Friday morning’s chapel service celebrated the bust installation, with readings by the senior prefects; comments by Board of Trustees President Ben Pyne ’77, P’12, ’15 and Special Assistant to the Headmaster Kate Machan, who coordinated the bust project; and a blessing by the Reverend Allison Read, the school chaplain.
The prefects read quotes from each person represented by a new bust, then shared a brief history of the honoree. Maya Varkey ’22 read this quote by Nelson Mandela:
“I have dedicated myself to this struggle of the African people. I have fought against white domination, and I have fought against black domination. I have cherished the ideal of a democratic and free society in which all persons will live together in harmony and with equal opportunities. It is an ideal which I hope to live for and to achieve. But if needs be, it is an ideal for which I am prepared to die.” Mr. Mandela, Maya explained, led both peaceful protests and armed resistance against the white minority’s oppressive regime in South Africa and spent nearly three decades in prison for his activism. Between his release from prison and his election as South Africa’s first Black president, he worked to dismantle the apartheid system.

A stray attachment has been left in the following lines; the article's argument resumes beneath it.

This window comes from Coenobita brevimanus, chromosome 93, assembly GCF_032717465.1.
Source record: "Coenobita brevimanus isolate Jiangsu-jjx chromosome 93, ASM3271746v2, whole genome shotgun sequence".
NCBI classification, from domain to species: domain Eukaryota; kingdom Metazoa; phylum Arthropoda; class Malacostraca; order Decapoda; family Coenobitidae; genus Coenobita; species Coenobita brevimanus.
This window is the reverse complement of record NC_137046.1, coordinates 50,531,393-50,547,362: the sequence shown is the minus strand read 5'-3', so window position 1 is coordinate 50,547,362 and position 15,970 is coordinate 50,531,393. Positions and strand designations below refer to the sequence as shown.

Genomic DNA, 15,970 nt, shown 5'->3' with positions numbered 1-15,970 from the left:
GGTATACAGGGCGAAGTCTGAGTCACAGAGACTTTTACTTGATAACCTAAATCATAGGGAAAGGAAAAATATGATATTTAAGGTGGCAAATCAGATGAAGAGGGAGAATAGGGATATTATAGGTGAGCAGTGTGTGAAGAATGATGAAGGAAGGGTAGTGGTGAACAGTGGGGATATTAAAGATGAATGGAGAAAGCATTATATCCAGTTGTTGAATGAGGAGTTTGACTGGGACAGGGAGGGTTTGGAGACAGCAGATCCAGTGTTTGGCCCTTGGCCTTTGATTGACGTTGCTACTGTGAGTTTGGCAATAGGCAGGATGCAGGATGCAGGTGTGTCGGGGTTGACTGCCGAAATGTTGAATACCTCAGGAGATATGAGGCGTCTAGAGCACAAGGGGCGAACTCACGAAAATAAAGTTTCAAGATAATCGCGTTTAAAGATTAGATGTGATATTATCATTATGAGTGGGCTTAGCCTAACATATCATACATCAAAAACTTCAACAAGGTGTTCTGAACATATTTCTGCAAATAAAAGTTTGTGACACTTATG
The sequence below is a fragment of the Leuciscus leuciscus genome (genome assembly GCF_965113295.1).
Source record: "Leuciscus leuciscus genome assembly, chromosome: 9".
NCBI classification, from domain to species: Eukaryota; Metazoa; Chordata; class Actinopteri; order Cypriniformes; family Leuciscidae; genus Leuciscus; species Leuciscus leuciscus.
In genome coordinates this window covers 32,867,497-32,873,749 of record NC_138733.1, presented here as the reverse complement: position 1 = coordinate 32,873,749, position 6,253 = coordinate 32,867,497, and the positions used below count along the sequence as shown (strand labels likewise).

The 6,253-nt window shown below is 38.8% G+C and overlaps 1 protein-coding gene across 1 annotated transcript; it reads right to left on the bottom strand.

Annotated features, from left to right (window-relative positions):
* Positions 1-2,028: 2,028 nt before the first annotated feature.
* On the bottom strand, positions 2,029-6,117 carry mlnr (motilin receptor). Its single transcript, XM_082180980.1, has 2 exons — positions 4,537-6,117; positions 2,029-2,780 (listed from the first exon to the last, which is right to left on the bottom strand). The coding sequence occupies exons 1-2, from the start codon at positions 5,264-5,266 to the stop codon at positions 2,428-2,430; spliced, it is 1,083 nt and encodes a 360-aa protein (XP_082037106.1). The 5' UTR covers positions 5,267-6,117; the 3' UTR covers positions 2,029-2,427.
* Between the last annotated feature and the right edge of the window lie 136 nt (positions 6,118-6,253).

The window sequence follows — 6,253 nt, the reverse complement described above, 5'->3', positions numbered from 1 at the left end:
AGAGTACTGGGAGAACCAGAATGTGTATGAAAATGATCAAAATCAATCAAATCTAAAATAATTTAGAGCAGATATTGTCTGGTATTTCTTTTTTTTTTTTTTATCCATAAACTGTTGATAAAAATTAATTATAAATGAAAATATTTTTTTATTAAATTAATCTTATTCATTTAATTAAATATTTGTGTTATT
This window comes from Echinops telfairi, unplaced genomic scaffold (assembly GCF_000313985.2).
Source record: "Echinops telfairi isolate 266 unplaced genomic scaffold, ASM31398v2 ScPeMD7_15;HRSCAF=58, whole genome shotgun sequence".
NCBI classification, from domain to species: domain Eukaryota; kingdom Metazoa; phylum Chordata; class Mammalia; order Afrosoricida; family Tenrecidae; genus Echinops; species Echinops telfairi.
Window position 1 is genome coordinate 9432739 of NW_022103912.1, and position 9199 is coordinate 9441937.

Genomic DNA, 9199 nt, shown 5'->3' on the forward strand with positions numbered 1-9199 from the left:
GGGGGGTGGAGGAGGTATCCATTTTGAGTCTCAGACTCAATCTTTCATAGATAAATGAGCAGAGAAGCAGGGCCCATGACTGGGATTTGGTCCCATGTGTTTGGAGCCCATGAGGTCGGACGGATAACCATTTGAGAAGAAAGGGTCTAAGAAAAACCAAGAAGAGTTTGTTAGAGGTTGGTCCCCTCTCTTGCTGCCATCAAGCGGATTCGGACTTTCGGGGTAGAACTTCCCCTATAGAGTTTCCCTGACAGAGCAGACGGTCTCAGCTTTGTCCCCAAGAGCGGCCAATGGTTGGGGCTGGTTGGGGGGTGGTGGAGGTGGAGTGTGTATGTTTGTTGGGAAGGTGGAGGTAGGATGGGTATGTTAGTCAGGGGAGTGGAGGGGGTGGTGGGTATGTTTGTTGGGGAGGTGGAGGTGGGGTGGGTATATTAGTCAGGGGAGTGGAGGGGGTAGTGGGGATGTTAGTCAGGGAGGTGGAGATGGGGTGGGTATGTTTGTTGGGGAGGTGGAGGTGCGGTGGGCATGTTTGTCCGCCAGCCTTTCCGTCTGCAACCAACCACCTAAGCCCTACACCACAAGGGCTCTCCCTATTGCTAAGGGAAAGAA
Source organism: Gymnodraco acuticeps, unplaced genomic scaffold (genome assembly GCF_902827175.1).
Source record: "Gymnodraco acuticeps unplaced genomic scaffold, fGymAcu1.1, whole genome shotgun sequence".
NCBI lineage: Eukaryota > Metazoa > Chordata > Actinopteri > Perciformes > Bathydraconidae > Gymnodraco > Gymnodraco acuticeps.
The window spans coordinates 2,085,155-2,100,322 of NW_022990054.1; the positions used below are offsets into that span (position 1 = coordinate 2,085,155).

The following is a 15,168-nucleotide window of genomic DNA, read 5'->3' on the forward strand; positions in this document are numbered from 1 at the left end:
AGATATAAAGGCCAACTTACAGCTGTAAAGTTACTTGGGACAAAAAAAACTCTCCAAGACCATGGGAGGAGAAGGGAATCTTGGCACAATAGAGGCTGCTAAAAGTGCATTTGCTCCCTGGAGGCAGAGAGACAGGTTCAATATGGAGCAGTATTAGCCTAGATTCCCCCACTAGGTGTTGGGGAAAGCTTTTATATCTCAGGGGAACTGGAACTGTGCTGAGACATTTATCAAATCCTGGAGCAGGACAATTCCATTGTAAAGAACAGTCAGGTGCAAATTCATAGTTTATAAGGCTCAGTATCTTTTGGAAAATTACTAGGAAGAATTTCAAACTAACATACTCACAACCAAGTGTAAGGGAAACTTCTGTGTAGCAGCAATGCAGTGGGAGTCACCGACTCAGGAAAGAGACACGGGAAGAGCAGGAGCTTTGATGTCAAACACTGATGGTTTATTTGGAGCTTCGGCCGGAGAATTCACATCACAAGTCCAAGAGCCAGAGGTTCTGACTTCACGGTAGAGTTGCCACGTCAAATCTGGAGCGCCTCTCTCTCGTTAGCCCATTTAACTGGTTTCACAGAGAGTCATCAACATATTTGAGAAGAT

Anthony Wright ’22 shared a quote by Rosa Parks:
“There were times when it would have been easy to fall apart or to go in the opposite direction, but somehow I felt that if I took one more step, someone would come along to join me.” The Alabama native, Anthony explained, was a lifelong activist known best for her refusal to relinquish her seat on a public bus in 1955.
Yeabsira Gugssa ’22 read this quote by Mahatma Gandhi: